The first sentence in this book appears at the start of Jayne Anne Phillips’ Introduction. It reads, “Breece D’J Pancake’s dozen stories, completed in the last four or five years of his life, include some of the best short stories written anywhere, at any time.” She means anywhere in the world, and anytime in the history of the written world. And this is Jayne Anne Phillips, herself an expert creator of short stories and a master of literary inclusion as a key midwife of today’s literary era that celebrates diversity in published writing. Her role as the founder and director of the Rutgers University-Newark MFA in Creative Writing Program arguably led the way in this revolution. Anyone who gives a hoot about reading or writing short stories must read this book. It includes the complete text, including the Foreword and Afterword of the original collection of Pancake’s work published after he died of suicide at the age of 26. Jayne Anne Phillips has added additional story drafts, fragments of Pancake’s never-completed two novels, and selected letters that illuminate his life and art, along with the editor’s twenty-page insightful introduction that fleshes out Pancake’s origins and accomplishments. Jayne Anne Phillips was the perfect person to take on this essential task of reintroducing Breece D’J Pancake to this generation. Nobody could have done it better. Both Phillips and Pancake were small-town middle-class West Virginia natives born the very same year, 1952, who as youths not only both were devoted to writing short stories, but also eschewed class chauvinism and cherished traveling the back roads and hanging out and working with all classes of people.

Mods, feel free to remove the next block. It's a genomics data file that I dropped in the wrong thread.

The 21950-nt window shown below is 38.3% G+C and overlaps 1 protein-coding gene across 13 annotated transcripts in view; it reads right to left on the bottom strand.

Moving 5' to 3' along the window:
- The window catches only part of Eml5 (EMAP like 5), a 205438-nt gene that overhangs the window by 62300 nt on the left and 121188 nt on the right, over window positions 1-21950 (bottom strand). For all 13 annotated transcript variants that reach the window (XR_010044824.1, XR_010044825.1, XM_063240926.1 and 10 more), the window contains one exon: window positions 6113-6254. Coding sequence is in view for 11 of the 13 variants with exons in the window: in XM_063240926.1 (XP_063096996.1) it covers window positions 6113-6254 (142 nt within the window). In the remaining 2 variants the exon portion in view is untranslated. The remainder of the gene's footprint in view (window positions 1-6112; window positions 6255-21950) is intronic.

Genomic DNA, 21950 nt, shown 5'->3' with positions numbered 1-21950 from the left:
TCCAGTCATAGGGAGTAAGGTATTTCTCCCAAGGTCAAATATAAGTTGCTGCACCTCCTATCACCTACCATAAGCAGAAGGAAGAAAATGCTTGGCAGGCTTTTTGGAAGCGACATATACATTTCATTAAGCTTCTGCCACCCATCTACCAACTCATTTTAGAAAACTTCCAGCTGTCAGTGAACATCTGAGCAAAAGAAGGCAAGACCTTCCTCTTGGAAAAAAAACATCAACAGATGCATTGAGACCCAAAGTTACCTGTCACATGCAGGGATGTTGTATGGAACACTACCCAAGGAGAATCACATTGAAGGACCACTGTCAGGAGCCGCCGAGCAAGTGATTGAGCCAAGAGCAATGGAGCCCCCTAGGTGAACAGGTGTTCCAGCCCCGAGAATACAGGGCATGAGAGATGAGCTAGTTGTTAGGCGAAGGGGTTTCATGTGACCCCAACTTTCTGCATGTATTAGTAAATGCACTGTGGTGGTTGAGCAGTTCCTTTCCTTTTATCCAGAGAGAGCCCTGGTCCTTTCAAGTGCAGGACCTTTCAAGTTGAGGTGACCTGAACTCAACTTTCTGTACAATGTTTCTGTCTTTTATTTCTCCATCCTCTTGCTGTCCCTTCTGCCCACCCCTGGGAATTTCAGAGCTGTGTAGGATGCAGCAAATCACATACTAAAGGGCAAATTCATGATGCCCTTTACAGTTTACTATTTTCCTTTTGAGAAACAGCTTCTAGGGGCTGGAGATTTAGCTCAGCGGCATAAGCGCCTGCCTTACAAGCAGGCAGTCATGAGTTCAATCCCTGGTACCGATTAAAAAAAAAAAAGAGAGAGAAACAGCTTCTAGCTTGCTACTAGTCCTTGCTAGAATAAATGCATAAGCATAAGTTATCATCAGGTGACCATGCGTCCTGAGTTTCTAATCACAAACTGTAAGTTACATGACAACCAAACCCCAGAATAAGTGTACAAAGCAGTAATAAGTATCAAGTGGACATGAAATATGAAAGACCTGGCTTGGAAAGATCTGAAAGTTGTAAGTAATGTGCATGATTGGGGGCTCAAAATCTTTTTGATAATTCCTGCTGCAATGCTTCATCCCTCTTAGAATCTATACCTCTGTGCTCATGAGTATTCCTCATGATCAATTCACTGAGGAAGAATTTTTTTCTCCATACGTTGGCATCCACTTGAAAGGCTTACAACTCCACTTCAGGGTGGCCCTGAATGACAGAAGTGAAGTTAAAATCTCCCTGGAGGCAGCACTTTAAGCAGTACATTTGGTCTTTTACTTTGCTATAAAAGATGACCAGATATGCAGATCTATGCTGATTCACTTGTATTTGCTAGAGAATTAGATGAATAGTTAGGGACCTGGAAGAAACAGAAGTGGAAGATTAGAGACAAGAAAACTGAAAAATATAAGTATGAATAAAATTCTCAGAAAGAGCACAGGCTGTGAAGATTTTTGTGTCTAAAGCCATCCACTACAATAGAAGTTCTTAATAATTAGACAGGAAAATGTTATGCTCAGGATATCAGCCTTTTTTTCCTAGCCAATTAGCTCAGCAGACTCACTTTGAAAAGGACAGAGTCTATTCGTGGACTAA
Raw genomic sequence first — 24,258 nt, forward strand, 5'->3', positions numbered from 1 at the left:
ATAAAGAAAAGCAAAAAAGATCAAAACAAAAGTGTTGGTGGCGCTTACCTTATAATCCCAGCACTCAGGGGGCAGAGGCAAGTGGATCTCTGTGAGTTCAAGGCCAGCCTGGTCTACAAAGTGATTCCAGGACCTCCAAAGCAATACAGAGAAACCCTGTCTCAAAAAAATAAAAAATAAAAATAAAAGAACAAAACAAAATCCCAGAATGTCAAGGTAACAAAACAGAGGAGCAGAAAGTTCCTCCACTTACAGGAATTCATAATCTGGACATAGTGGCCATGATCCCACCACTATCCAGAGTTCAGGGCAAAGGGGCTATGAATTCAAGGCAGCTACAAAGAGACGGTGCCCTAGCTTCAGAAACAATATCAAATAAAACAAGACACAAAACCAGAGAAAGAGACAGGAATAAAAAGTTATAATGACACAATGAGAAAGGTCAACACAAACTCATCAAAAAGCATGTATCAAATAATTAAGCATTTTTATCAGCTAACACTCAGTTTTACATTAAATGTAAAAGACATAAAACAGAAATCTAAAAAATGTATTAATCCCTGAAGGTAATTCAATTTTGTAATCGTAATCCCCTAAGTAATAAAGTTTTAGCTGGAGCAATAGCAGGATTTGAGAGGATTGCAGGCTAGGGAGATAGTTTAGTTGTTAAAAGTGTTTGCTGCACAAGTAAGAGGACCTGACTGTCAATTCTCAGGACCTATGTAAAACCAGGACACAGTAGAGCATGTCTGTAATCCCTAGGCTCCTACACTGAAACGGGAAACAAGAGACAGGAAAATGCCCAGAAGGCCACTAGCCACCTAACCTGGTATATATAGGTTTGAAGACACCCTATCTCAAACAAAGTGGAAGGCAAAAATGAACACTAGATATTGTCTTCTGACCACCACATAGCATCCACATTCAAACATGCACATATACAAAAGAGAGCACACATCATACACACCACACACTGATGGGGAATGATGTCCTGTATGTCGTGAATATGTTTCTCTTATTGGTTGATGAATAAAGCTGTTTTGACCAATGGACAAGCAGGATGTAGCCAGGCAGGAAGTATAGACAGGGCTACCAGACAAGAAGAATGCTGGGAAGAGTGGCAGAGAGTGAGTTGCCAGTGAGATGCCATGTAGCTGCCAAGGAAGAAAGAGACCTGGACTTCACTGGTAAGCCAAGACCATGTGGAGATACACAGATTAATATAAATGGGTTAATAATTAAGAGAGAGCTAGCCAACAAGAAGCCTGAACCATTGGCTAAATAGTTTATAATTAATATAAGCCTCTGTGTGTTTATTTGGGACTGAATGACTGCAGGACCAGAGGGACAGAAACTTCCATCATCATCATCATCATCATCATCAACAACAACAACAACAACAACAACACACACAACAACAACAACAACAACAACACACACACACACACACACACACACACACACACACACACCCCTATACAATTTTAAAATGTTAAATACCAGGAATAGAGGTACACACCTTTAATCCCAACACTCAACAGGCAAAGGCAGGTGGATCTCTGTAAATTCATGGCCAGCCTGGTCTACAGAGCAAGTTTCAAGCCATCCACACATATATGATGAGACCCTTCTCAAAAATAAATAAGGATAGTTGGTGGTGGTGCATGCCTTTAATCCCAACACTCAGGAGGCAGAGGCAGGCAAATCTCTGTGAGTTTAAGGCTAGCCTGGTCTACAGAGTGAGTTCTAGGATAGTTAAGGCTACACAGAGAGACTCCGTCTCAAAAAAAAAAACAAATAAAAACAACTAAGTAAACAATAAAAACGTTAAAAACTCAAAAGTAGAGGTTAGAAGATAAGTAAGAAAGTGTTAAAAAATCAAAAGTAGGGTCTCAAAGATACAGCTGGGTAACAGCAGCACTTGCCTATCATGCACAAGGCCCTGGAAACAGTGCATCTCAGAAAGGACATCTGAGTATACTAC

New York: Library of America/Penguin Random House, 2020. 384 pages with an Index and Notes. Hardback in dust jacket.